Questions on enrolling? We’re here 9am–8pm ET Mon–Fri

Special Report: Green Weddings

By Sarah Van Arsdale on January 27, 2008

green wedding dress by

There's a lot to consider when planning your wedding: the guest list, the catering, the flowers, whether you've chosen the right person to meet you at the altar — no, not that last one.

But today's couples are faced with yet another choice: how to minimize the damage to the planet that can be caused by a big gathering.

What couples are finding is that they can have a green wedding without sacrificing style or elegance. Going green doesn't mean the bride will wear Birkenstocks and the cake will be an inedible mound of sugarless wheat flour. In fact, a green wedding is often even more elegant, because the materials used are clean and natural, and there's a minimum of fussiness in the decor.

There are many simple ways to "green" your wedding, starting with the proposal itself — or, more accurately, with the ring. Green planners advise choosing an antique ring, and, if you want, having the setting updated. This has less impact on the environment than buying a new ring, and there is no chance of exploiting diamond mine workers in the process.

green diamonds

If you still want a new diamond, there are several places that specialize in providing diamonds that don't involve the human rights and environmental abuses that have historically weighed down the diamond trade. Try Brilliant Earth or Cred Jewellery.

Next, choose the setting for the wedding and/or reception with the environment in mind, bearing in mind that a gathering of several people will have more impact than the usual small parties you may have hosted in the past. You may want to hold the reception in a hall that's run by a charitable organization, so that the rental money goes to a cause you support.

Also consider travel distance for most of the guests. Holding your wedding in an exotic locale may sound like fun, but would mean a long flight for many people, increasing everyone's "carbon footprint." If you have guests who will be driving long distances, set up a way of putting them in touch with other, so they can share a car together.

green wedding corset by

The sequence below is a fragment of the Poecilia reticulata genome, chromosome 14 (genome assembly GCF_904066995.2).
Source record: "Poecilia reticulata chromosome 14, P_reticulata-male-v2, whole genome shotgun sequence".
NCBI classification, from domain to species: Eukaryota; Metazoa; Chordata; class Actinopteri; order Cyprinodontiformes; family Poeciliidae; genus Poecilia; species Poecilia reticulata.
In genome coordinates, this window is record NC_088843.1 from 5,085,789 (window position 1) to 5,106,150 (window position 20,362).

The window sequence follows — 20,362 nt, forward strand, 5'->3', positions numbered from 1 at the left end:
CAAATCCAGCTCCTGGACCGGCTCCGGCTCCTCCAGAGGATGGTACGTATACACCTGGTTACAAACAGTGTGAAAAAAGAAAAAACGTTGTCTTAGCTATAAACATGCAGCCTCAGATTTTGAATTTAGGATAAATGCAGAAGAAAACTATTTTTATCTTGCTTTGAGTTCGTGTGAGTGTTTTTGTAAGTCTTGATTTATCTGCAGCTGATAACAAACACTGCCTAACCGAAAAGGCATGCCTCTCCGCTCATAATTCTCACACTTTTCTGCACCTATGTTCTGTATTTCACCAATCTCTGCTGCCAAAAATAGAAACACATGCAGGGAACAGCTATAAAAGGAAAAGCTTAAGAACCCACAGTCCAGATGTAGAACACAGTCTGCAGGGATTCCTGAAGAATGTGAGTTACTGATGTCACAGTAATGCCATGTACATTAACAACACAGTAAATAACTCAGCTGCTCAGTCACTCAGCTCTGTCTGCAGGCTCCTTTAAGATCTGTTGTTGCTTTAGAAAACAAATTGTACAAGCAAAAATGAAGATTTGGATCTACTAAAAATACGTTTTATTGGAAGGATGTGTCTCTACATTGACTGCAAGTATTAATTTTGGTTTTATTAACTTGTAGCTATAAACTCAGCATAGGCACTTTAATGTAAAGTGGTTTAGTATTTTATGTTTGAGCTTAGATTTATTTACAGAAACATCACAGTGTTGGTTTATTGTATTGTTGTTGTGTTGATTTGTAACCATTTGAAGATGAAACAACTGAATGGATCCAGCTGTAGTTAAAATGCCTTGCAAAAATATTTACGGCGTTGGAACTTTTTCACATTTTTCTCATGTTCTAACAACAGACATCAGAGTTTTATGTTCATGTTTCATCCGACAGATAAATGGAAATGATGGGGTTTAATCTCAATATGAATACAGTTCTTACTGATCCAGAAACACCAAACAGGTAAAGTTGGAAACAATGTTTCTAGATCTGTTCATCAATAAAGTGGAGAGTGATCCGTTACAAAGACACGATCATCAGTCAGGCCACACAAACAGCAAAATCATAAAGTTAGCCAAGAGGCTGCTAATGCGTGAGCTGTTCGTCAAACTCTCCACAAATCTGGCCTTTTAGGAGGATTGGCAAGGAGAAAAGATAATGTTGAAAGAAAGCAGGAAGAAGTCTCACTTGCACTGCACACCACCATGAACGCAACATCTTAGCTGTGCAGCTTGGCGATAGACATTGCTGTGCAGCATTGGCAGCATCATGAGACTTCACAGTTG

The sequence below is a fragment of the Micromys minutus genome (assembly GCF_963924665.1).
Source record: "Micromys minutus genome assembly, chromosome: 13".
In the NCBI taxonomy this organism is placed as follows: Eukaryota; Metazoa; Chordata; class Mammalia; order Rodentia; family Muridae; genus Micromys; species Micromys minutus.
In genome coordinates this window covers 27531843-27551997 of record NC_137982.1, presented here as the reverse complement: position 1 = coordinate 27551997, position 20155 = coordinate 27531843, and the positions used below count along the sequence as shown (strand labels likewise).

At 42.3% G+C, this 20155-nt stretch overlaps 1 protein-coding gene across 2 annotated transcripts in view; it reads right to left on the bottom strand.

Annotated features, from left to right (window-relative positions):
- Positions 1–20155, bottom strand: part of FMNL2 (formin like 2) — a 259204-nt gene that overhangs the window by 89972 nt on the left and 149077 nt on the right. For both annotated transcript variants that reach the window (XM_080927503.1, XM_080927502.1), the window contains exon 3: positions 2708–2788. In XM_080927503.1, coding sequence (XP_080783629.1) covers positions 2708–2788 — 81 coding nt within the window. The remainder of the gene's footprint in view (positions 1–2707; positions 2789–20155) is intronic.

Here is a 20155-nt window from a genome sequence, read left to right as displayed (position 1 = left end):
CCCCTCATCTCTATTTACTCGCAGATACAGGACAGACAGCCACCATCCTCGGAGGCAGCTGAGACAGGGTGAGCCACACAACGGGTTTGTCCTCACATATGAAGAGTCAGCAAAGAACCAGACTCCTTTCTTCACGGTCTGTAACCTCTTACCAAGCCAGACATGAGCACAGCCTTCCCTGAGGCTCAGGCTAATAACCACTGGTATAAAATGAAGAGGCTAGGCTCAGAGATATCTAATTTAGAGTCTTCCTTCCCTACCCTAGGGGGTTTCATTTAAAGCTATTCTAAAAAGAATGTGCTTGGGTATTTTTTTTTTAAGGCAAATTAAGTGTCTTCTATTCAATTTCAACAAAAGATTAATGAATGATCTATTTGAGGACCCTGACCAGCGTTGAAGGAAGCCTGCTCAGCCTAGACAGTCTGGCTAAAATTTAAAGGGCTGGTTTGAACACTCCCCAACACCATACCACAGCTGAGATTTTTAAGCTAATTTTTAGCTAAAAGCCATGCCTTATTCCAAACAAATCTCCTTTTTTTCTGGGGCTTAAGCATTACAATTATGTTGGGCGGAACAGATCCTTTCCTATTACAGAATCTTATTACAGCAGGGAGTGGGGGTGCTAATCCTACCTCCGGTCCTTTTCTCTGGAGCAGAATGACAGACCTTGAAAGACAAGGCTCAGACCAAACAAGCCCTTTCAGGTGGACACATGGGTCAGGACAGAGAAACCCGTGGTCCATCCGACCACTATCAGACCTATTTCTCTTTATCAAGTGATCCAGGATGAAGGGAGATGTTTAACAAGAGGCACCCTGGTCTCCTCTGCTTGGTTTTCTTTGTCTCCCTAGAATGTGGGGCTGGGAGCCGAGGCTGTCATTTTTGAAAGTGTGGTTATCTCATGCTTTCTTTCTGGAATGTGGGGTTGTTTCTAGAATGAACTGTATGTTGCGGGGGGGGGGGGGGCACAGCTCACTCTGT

If you do have guests traveling to the wedding, you can green up in two ways at once, by offering "carbon offsets."

First, to (over) simplify: the more carbon dioxide emitted, the more the climate is changing. Each person in the US emits about 120 pounds a year, while the national average is more like 22 pounds a year. We emit so much through using electrical things like computers and televisions, and by driving and flying.

A "carbon offset" is a way of paying back for that, such as by paying for the planting of trees in Kenya or by financially supporting alternative energy sources.

It's easy to do. You directly pay one of the green organizations that coordinate these things, and they pool the money and see that it goes to the right place.

So, the way you can green up the wedding is by giving a carbon offset in the favor bag for each guest. For example, the offset cost of a one-way trip from Los Angeles to New York is about $5; you can buy an offset gift card for $10 to offset that guest's flight.

green wedding dress by Olivia Luca

You can find out more about offsets, and use a handy "weddings" carbon calculator, at Giving these offsets in the favor bag will also raise everyone's awareness of this great system. To make the most of this idea, make sure you substitute the offset for some bauble that the guest probably won't use, which is wrapped in a lot of unnecessary packaging.

Speaking of which, carefully consider how much packaging is necessary in the favor bags. Rather than providing individually-wrapped soaps, for example, buy in bulk and don't wrap each trinket. Use recycled paper or cloth for any wrapping you do feel is necessary.

There is also a lot you can do to make the wedding itself green:

Choose a dress and attendants' dresses made of natural fabrics, with a low impact on the environment. We particularly like the environmentally friendly dresses from Olivia Luca. even has a line of green wedding dresses and corsets.

Choose local flowers. Many commercially grown flowers are loaded with pesticides. One national distributor is

Choose local, organically grown food to serve. Ask the reception venue if they'll use local, organic food for your reception, and if not, ask if you can have it catered by someone who will.

green wedding dress by Olivia Luca

Make anything out of paper, from invitations to place cards, from recycled paper.


Think carefully about your wish list for the wedding gifts. It may be tempting to check off everything from another punch bowl to a fondue set, but why create more waste? Instead, you can ask for a donation made in your names to an organization you and guests support. Or if you want to be green but don't want to push the altruism thing, ask for donations for a big-ticket item you really do want. Ultimately, you'll appreciate that double-seater kayak or that living room suite much more than another serving platter.

Finally, when choosing your honeymoon location, consider an eco tour, and remember to buy a travel offset.

With greening of the wedding, the love between you and your betrothed can be a force for good, even before you take your vows.

You can also learn about all things to do with planning a wedding by earning NYIAD's weddng planning certification.

No video selected.